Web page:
Existing structures that are threatened with coastal flooding or erosion often can be moved up or elevated. You can check the FEMA Flood Map Service Center to see if your property is in a flood zone.
If you are located in a flood zone, your town may require that the lowest structural part of your house be a minimum of one foot above the Base Flood Elevation (BFE). This is typically the minimum standard, but check with your local zoning enforcement officer for local ordinances. Source: FEMA Designing for Flood Levels Above the BFE, Home Builders Guide to Coastal Construction, Technical Fact Sheet 1.6
If your structure has been flooded and does not meet current standards, or you are planning updates on your home, consider elevating your structure with a flow-through or pile foundation. If you are planning ‘substantial improvements,’ meaning that improvements meet or exceed 50% of the value of the structure, Floodplain Management regulations will require that your building be brought up to code, which may include elevating the building and its utilities.
Schematic of FEMA flood zone designations for coastal V, A and X zones Source: FEMA Region II Coastal Analysis and Mapping, Coastal Mapping Basics
The schematic below shows types of foundations that are National Flood Insurance Program (NFIP) compliant in A-zones where the elevation of the top of the lowest enclosed floor is above the BFE. For more specific information about the NFIP criteria, consult Hurricane Sandy Recovery Advisory No. 5, Designing for Flood Levels Above the Base Flood Elevation (2013).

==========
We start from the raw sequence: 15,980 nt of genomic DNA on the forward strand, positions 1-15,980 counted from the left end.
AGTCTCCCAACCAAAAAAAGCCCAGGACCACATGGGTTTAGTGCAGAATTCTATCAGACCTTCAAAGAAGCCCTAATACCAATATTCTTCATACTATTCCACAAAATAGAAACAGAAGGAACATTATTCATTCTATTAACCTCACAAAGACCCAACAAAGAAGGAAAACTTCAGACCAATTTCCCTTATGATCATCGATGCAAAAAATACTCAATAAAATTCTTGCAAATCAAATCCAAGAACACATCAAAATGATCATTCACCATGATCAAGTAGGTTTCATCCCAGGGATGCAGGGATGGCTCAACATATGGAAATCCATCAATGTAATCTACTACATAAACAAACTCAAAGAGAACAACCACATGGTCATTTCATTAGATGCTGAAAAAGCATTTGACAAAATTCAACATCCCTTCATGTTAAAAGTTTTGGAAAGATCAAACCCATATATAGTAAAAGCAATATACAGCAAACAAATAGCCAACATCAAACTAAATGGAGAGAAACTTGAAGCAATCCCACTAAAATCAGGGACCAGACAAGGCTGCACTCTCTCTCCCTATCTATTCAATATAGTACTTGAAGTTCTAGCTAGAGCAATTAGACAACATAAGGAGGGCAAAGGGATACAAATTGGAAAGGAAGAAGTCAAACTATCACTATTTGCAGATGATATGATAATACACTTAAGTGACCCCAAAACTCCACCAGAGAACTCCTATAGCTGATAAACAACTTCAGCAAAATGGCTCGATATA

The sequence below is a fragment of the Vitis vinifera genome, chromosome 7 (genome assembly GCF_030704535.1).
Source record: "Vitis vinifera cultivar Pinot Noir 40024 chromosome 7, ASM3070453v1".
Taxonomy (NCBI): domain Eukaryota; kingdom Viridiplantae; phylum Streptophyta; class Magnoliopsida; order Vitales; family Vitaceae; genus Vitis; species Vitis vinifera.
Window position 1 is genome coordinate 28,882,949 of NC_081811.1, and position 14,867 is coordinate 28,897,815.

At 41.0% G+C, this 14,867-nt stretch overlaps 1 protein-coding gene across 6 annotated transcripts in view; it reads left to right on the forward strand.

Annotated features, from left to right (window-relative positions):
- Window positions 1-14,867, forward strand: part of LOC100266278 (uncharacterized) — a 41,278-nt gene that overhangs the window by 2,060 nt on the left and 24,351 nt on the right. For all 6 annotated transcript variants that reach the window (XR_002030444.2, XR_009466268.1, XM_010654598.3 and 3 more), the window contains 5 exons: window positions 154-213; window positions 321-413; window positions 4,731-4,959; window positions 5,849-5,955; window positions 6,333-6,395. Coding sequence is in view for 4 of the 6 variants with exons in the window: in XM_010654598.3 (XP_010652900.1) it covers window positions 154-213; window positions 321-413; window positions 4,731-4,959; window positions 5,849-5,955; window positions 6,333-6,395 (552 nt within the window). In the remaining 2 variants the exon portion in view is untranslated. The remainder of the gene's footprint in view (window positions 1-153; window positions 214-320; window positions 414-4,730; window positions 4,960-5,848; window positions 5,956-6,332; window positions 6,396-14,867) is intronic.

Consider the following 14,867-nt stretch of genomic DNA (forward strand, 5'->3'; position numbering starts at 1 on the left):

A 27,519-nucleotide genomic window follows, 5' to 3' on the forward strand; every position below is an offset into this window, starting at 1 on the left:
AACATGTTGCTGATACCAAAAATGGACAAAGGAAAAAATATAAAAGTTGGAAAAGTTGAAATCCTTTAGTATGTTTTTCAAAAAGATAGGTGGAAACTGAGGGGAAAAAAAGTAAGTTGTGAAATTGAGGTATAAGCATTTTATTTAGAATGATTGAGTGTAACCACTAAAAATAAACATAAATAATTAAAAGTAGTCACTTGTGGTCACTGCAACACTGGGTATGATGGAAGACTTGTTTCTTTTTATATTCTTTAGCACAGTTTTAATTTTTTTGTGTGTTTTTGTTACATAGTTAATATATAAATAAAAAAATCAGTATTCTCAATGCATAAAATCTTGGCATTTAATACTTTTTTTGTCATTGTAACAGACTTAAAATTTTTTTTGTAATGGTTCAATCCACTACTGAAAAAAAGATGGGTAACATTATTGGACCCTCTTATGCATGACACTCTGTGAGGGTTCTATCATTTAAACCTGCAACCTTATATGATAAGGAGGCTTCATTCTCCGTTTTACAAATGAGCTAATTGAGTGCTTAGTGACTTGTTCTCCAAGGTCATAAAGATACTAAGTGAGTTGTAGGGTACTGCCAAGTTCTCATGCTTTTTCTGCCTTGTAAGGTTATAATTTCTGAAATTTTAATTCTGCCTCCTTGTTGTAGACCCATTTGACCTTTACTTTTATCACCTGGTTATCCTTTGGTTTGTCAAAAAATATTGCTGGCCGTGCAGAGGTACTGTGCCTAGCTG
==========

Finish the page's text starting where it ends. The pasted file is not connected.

Homes in coastal high hazard areas (V-zones) are required to have open foundations, that is, piers, columns, or piles. Open foundations reduce the surface area impacted by flooding and breaking wave loads on the structure and the risk of scour and erosion around the foundation. NFIP requires a licensed engineer or architect to design and certify foundations for buildings in V-zones.
The concept behind these foundation types is that water, sediment, and debris travel through the open foundation, instead of applying pressure and lateral force to the foundation, which can cause structural failure. Both foundation types can significantly reduce potential flood damage to a structure.
In some A zones (see diagram), fill can be added below a foundation to increase the elevation of the structure to meet floodplain standards. Care must be taken to ensure that this does not increase flood hazard impacts to adjacent properties.
Check with local zoning enforcement for specific standards (such as height restrictions) applicable to your lot when considering any potential elevation options.
Base Flood Elevations (BFEs) are shown on Flood Insurance Rate Maps (FIRMs) and on the flood profiles. Your town may have additional requirements that meet or exceed minimum FEMA standards. Contact your local Zoning Enforcement Officer for more information about building standards and requirements for each flood zone.
You may also want to review the FEMA Coastal Construction Manual and the FEMA Home Builder’s Guide to Coastal Construction Technical Fact Sheets. The Coastal Construction Manual is also available as a CD or in print copy by calling FEMA Publications Distribution Facility at 1-800-480-2520. Another source for building safe structures is FLASH (Federal Alliance for Safe Homes).
FEMA recommends consideration of elevating your structure over and above the elevation required by your floodplain ordinance to account for expected rates of sea-level rise and higher future floodplain elevations. This higher “freeboard” (or measure of safety above the base flood elevation) may also reduce flood insurance premiums. Information on financial grants for elevating homes in Connecticut can be found at ShoreUP Connecticut.
If you are considering elevating your home, think about elevating utilities, and designing improvements to ensure your home is more storm and flood resilient.